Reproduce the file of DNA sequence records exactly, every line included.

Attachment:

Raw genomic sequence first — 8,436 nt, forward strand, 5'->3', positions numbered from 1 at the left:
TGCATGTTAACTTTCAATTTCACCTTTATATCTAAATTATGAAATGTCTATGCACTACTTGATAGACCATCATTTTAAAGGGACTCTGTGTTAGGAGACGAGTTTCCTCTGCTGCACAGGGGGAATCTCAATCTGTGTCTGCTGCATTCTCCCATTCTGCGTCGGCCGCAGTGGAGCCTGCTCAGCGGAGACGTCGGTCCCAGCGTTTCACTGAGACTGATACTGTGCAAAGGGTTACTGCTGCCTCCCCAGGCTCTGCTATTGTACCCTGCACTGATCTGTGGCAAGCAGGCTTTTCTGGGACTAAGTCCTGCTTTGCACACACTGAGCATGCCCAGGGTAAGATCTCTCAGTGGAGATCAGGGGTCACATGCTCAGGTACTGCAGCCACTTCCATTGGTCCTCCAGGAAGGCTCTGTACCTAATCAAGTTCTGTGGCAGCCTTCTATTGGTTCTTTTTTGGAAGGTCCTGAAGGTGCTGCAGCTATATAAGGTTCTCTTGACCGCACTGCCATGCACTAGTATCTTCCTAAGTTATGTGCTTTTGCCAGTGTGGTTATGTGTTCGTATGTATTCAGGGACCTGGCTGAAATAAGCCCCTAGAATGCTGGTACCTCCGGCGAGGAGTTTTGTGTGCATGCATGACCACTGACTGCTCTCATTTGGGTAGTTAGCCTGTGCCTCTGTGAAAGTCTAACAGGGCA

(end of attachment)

Raw genomic sequence first — 8,436 nt, forward strand, 5'->3', positions numbered from 1 at the left:
TGCATGTTAACTTTCAATTTCACCTTTATATCTAAATTATGAAATGTCTATGCACTACTTGATAGACCATCATTTTAAAGGGACTCTGTGTTAGGAGACGAGTTTCCTCTGCTGCACAGGGGGAATCTCAATCTGTGTCTGCTGCATTCTCCCATTCTGCGTCGGCCGCAGTGGAGCCTGCTCAGCGGAGACGTCGGTCCCAGCGTTTCACTGAGACTGATACTGTGCAAAGGGTTACTGCTGCCTCCCCAGGCTCTGCTATTGTACCCTGCACTGATCTGTGGCAAGCAGGCTTTTCTGGGACTAAGTCCTGCTTTGCACACACTGAGCATGCCCAGGGTAAGATCTCTCAGTGGAGATCAGGGGTCACATGCTCAGGTACTGCAGCCACTTCCATTGGTCCTCCAGGAAGGCTCTGTACCTAATCAAGTTCTGTGGCAGCCTTCTATTGGTTCTTTTTTGGAAGGTCCTGAAGGTGCTGCAGCTATATAAGGTTCTCTTGACCGCACTGCCATGCACTAGTATCTTCCTAAGTTATGTGCTTTTGCCAGTGTGGTTATGTGTTCGTATGTATTCAGGGACCTGGCTGAAATAAGCCCCTAGAATGCTGGTACCTCCGGCGAGGAGTTTTGTGTGCATGCATGACCACTGACTGCTCTCATTTGGGTAGTTAGCCTGTGCCTCTGTGAAAGTCTAACAGGGCA